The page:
Erna Hoover (b.
1926) is considered a pioneer of computer technology and telecommunication. Her
most notable achievement is inventing a computerized telephone switching method
which prevented system overload during peak calling times in telephone exchanges.
She studied at Wellesley College, and in 1951 she
obtained a PhD in philosophy and foundations of mathematics from Yale. She
later worked as a professor at Swarthmore College and a senior technical
associate at Bell Labs. Her invention revolutionised modern communication by
facilitating a more robust service for call centers, and she was awarded one of
the earliest software patents for it.
Albers (b. 1965) is a German professor and computer
scientist. She is known for her research in the design and analysis of algorithms.
She studied at several universities in
Germany and the United States, and has been a chair for efficient algorithms at
the Technical University of Munich since 2013. She has received the prestigious
Otto Hahn Medal and the Gottfried Wilhelm Leibniz Prize for her work.
was one of the six female programmers who worked on the ENIAC, the first
general-purpose electronic digital computer. She first worked as one of many women
‘computors’, hired during World War II because of the shortage of men.
She worked for the Moore
School of Engineering, and later for the National Bureau of Standards and the
Navy’s Applied Math Lab. Her awards include the Augusta Ada Lovelace Award and
the IEEE Computer Pioneer Award.
1962) is a computer scientist whose research focuses on runtime systems,
compilers and computer architecture. She worked for Microsoft as Principal
Researcher and is currently a Senior Research Scientist for Google.
She studied computer science and engineering
at Rice University, and later taught at other institutions such as the
University of Massachusetts Amherst and the University of Texas at Austin. She
has won numerous awards for her work from the Association for Computing Machinery,
such as the Distinguished Scientist and the Test of Time Award.
Davis Griffeth (b. 1945) is a computer scientist
and academic. She is best known for her work on the feature interaction problem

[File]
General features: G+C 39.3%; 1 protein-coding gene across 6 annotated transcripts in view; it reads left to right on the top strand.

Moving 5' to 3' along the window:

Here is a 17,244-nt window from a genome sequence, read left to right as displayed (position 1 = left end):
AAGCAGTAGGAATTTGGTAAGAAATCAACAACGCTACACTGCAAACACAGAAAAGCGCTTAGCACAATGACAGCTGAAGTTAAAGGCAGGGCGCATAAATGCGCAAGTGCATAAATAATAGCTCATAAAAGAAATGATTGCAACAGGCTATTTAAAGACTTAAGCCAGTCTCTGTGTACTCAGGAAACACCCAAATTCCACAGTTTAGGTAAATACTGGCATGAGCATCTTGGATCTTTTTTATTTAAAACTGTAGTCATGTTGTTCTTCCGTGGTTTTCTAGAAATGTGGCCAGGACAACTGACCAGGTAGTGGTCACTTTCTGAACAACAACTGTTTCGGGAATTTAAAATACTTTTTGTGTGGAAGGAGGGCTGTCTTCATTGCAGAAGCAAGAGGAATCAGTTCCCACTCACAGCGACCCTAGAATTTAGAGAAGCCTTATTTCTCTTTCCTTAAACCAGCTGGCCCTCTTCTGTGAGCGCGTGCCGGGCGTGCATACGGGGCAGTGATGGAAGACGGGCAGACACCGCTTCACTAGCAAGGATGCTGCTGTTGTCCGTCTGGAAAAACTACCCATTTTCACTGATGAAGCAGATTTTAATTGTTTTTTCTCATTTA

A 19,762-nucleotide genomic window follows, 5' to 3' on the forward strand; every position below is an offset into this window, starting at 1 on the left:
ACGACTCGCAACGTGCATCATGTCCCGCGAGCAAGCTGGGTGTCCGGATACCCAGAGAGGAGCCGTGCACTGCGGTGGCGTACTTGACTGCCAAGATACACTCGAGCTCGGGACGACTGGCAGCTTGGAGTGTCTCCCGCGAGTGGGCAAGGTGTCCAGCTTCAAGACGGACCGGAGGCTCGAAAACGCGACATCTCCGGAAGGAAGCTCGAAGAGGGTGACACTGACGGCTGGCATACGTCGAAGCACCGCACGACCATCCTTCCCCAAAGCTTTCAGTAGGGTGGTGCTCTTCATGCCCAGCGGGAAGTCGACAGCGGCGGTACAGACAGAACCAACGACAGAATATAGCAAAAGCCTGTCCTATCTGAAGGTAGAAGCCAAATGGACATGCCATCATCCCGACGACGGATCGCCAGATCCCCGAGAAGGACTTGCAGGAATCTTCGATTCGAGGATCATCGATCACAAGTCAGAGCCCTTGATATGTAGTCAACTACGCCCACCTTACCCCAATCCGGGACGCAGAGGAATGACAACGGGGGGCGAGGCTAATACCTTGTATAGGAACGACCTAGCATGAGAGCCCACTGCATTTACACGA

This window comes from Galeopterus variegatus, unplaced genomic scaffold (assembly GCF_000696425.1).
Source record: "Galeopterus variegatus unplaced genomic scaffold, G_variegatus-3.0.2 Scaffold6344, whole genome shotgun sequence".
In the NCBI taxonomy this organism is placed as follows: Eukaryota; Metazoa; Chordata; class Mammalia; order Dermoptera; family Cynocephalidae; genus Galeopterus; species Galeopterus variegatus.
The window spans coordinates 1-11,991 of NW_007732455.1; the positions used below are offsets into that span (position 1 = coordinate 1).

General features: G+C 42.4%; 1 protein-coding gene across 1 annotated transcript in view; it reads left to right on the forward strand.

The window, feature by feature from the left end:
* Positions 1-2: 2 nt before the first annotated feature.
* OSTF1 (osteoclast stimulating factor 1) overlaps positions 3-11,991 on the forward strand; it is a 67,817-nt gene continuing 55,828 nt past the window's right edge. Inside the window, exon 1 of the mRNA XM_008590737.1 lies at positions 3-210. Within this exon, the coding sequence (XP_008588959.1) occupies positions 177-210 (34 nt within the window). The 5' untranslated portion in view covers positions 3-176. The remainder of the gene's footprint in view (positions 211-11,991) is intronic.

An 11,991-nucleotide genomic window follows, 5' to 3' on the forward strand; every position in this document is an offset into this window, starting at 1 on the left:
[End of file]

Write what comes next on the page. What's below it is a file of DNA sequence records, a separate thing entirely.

and computational biology.
She studied at Harvard and Michigan State
University, ultimately receiving her PhD from the University of Chicago. In
1995 she received the Top 100 Women in
Computing Award. She also directed workshops where undergraduate students
were taught to use computational biology methods in order to research projects
such as atrial fibrillation and pancreatic cancer.
Feinler (b. 1931) served as the director of the Network Information Systems
Center at the Stanford Research Institute for almost 20 years. She was involved
with the ARPANET, the precursor of Internet.
Even though she was initially working towards a PhD in biochemistry, she
started working with information science. Her group was responsible for
developing and managing name registries of top-level domains such as .gov, .edu
or .com. Later, she contributed work for the NASA Ames Research Center.
Henriette Avram (1919-2006)
was a systems analyst and computer programmer. She was responsible for
developing the MARC (Machine Readable Cataloging) format, which allowed for
many library functions to become automatized.
After studying mathematics at George Washington University,
she became one of the first ever computer programmers. The MARC Project revolutionised
both librarianship and information science, replacing traditional paper
catalogues with digital ones, and paving the way for many other improvements.
Daphne Koller (b.
1968) is a Professor of Computer Science at Stanford University, and one of the
founders of the online educational platform Coursera. Her research focuses on
artificial intelligence and its applications in biomedical science.
She was the recipient of a MacArthur Fellowship in 2004, and
in 2011 became a member of the National Academy of Engineering. She served as
President and CEO of Coursera, making important contributions to the
accessibility of online education.
Meredith Patterson (b. 1977) is a
technologist, science fiction writer, and software developer, a leading figure
in the biopunk movement in the United States. She holds a Master’s degree in
Linguistics and a Phd in Computer Science, and has combined the two specialities
in working with computational linguistics and computer security.
When she was 22, she
worked as a NASA correspondent for a Mars simulation mission above the Arctic
circle. She has contributed to multiple open-source database software projects.